Gregory Campbell was initially convicted in 2013. He was sentenced to seven years in prison and forced to pay $460,893.58 in restitution. His new trial could overturn that ruling. One of his conspirators, Percival Wignall, pleaded guilty to related fraud charges. The other alleged conspirator, Enid Salmon, remains a fugitive.

"Right now we are looking for additional witnesses who will bolster our claim of innocence," Gregg said.

Both Gregory Campbell and Daphne Campbell did not respond to requests for comment.

Daphne Campbell was investigated by Bondi's office for Medicaid fraud -- and by the IRS after business associates claimed Campbell and her husband, Hubert Campbell, swindled them. Her home healthcare business was shut down by the state after three patients died. 

District 38 is a heavily Democratic seat that includes Miami Beach and North Miami. Six Democrats will compete for their party's nomination on August 30. Longtime Sen. Gwen Margolis was originally running, but she dropped out after referring to her Democratic opponents as "three Haitians, some teacher and some lawyer." Former Miami-Dade commissioner Bruce Kaplan also dropped out after incorrectly assuming he was eligible to run as a Democrat.

Trump invites Hispanic leaders to lunch at Miami's Versailles

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The question has lingered in Florida politics since Donald Trump swept the March presidential primary: How would the presumptive Republican nominee make nice with Hispanics in Miami-Dade County, the only place in the state where he lost?

The answer — or at least the beginning of it — comes Friday, when Trump will hold his first Miami campaign events in more than eight months. They will be aimed broadly at Latinos — and specifically at Cuban Americans, who have historically voted Republican but have yet to fully embrace Trump.

The New York developer has invited a group of 20-30 Hispanic community leaders — elected politicians, business people and pastors — to a casual lunch Friday at the iconic Versailles Cuban Restaurant on Southwest Eighth Street. Later, Trump will speak to a larger audience of invited guests at the DoubleTree Hotel Miami Airport & Convention Center.

Neither event is open to the general public. Trump’s goal is to start winning over Latino luminaries willing to sit down with him — and perhaps influence their circles of friends and co-workers to give Trump a chance.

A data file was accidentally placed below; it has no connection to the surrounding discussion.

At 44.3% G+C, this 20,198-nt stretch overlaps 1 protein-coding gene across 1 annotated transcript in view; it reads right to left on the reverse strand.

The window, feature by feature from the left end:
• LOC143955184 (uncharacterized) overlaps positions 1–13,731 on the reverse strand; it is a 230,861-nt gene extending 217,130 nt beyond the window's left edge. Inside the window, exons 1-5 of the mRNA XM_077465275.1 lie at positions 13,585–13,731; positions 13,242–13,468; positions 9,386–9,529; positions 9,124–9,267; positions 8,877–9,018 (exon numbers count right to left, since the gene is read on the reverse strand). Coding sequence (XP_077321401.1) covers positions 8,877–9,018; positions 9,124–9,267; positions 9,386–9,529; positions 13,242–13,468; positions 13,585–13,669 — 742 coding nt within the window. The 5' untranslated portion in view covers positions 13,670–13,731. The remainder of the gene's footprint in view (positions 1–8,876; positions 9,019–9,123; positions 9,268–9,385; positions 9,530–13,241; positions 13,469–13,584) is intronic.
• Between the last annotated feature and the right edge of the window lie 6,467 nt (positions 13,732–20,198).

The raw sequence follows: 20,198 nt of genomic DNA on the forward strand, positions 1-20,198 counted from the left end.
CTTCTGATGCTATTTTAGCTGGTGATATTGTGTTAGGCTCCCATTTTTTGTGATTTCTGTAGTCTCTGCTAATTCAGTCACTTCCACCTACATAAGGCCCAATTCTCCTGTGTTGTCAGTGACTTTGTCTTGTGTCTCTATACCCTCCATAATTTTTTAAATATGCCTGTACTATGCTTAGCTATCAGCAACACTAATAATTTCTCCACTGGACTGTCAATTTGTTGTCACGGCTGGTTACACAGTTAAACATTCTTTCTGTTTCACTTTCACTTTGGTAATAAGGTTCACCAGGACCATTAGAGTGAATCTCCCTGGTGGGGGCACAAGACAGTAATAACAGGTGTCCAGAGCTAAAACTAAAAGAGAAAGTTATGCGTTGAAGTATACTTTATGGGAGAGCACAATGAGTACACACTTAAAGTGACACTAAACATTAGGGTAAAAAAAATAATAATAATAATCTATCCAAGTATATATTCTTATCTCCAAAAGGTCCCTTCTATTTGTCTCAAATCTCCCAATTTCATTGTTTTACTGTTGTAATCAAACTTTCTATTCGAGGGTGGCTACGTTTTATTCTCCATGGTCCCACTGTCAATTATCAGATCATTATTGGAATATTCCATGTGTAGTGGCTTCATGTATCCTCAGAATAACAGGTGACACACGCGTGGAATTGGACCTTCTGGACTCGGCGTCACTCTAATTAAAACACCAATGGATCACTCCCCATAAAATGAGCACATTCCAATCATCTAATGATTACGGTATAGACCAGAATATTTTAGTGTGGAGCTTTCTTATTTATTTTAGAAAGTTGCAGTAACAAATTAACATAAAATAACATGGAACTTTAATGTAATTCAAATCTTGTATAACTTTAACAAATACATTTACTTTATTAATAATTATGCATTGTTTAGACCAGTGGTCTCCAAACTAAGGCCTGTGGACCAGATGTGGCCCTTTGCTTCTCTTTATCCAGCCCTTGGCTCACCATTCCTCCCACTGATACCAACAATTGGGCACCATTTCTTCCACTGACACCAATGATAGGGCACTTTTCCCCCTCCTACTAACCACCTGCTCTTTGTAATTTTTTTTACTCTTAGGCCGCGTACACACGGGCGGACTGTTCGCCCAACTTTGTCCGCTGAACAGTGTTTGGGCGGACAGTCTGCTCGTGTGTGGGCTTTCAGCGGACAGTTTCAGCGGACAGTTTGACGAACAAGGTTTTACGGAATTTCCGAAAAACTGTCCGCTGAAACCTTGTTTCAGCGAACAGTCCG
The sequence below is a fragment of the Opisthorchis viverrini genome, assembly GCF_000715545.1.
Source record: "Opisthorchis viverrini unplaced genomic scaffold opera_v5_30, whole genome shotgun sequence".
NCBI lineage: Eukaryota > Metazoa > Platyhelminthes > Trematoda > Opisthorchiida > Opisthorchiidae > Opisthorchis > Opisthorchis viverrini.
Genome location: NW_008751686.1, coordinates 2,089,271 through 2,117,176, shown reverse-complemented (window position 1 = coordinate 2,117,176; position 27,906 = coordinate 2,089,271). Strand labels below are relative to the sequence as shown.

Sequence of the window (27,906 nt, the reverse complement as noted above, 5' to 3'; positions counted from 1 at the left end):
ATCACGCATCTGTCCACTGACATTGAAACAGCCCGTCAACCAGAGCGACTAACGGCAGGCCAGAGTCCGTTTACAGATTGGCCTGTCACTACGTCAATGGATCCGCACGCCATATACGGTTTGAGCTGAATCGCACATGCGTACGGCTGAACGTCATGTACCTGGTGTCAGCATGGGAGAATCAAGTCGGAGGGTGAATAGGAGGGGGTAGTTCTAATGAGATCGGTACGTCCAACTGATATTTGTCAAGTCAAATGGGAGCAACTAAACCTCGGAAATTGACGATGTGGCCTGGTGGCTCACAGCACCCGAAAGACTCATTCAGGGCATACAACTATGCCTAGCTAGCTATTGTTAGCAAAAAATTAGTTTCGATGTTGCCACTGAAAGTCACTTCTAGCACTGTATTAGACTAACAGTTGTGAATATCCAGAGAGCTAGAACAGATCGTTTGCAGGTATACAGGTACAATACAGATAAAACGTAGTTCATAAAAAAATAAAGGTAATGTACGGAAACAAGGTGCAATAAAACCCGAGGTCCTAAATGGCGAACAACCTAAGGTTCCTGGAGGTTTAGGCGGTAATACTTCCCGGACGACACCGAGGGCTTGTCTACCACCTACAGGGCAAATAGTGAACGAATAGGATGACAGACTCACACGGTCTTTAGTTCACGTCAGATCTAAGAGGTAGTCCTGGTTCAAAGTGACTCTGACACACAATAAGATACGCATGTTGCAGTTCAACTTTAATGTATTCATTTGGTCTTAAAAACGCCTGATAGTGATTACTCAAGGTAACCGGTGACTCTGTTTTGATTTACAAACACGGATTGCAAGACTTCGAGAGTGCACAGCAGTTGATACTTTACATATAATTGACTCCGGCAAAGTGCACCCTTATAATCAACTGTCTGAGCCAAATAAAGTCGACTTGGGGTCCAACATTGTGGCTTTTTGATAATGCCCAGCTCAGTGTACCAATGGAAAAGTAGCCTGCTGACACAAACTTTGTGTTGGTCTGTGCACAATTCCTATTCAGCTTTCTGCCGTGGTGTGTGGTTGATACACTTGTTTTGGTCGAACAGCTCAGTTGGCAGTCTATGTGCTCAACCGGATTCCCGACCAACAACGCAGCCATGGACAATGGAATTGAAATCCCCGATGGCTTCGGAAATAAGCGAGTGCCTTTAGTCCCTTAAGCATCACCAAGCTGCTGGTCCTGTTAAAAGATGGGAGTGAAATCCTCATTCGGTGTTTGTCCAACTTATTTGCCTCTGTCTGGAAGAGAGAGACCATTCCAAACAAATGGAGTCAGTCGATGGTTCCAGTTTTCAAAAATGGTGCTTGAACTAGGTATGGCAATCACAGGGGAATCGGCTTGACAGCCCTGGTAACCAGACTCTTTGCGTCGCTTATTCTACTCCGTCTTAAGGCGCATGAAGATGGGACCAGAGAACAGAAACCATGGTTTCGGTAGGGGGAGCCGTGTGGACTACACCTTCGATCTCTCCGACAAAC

“This is an opportunity for him to listen,” Karen Giorno, Trump’s senior political adviser and Florida campaign chief, said in an interview with the Miami Herald. “There are some people that, I’m not gonna lie, they don’t know him. So they only know what they’ve heard. This is their opportunity to get to know the candidate.”

More here.

Photo credit: Pedro Portal, el Nuevo Herald

Trump to deliver speech Friday in Miami

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Donald Trump will deliver a speech Friday in his first visit to Miami in more than eight months.

The presumptive Republican presidential nominee will speak at 2:30 p.m. at the Royal Poinciana ballroom of the DoubleTree Hotel Miami Airport & Convention Center at 711 NW 72nd Ave. His campaign posted the event on the schedule portion of Trump’s website.

“This event is closed to the general public,” the site says.

Originally billed as a “policy speech,” with its topic unclear, the campaign later updated its site to say Trump will offer “remarks.”

Earlier, Trump plans to meet with a small group of local community leaders, including politicians and fundraisers, the Miami Herald has learned.

Trump’s trip comes a little more than a week before the Republican National Convention in Cleveland. He hasn’t been in Florida, the nation’s largest swing state and a key battleground for Republicans to win the presidency, since June 11, when he rallied supporters in Tampa.